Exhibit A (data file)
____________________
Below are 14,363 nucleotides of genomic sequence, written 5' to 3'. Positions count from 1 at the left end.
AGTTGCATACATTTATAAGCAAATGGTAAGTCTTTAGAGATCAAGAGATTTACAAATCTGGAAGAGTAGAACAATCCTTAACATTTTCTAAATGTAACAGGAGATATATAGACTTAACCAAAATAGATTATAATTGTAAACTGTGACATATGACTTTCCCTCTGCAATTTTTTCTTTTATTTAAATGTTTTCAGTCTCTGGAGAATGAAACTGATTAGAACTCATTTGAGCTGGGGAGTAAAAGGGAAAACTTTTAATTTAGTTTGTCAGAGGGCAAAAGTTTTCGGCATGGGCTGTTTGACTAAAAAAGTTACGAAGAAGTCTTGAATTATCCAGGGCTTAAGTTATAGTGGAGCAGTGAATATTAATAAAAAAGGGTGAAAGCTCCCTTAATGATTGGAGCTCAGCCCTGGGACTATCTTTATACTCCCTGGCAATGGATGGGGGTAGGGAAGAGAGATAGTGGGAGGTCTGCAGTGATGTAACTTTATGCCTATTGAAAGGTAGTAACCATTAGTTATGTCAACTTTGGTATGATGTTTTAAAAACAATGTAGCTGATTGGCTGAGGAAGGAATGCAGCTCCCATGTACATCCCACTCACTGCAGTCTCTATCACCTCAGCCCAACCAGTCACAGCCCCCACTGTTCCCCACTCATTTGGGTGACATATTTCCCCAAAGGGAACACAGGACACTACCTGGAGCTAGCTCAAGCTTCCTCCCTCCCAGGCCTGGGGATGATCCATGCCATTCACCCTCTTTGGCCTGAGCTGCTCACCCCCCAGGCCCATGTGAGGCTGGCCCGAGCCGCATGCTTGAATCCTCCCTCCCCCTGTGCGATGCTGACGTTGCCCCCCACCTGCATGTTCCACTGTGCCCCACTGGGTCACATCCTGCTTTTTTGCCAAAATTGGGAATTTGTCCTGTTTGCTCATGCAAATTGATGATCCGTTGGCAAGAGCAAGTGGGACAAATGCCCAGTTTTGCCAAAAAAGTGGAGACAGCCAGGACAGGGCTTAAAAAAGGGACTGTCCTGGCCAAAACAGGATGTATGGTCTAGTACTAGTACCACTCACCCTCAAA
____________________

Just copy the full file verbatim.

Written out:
Below are 14,363 nucleotides of genomic sequence, written 5' to 3'. Positions count from 1 at the left end.
AGTTGCATACATTTATAAGCAAATGGTAAGTCTTTAGAGATCAAGAGATTTACAAATCTGGAAGAGTAGAACAATCCTTAACATTTTCTAAATGTAACAGGAGATATATAGACTTAACCAAAATAGATTATAATTGTAAACTGTGACATATGACTTTCCCTCTGCAATTTTTTCTTTTATTTAAATGTTTTCAGTCTCTGGAGAATGAAACTGATTAGAACTCATTTGAGCTGGGGAGTAAAAGGGAAAACTTTTAATTTAGTTTGTCAGAGGGCAAAAGTTTTCGGCATGGGCTGTTTGACTAAAAAAGTTACGAAGAAGTCTTGAATTATCCAGGGCTTAAGTTATAGTGGAGCAGTGAATATTAATAAAAAAGGGTGAAAGCTCCCTTAATGATTGGAGCTCAGCCCTGGGACTATCTTTATACTCCCTGGCAATGGATGGGGGTAGGGAAGAGAGATAGTGGGAGGTCTGCAGTGATGTAACTTTATGCCTATTGAAAGGTAGTAACCATTAGTTATGTCAACTTTGGTATGATGTTTTAAAAACAATGTAGCTGATTGGCTGAGGAAGGAATGCAGCTCCCATGTACATCCCACTCACTGCAGTCTCTATCACCTCAGCCCAACCAGTCACAGCCCCCACTGTTCCCCACTCATTTGGGTGACATATTTCCCCAAAGGGAACACAGGACACTACCTGGAGCTAGCTCAAGCTTCCTCCCTCCCAGGCCTGGGGATGATCCATGCCATTCACCCTCTTTGGCCTGAGCTGCTCACCCCCCAGGCCCATGTGAGGCTGGCCCGAGCCGCATGCTTGAATCCTCCCTCCCCCTGTGCGATGCTGACGTTGCCCCCCACCTGCATGTTCCACTGTGCCCCACTGGGTCACATCCTGCTTTTTTGCCAAAATTGGGAATTTGTCCTGTTTGCTCATGCAAATTGATGATCCGTTGGCAAGAGCAAGTGGGACAAATGCCCAGTTTTGCCAAAAAAGTGGAGACAGCCAGGACAGGGCTTAAAAAAGGGACTGTCCTGGCCAAAACAGGATGTATGGTCTAGTACTAGTACCACTCACCCTCAAA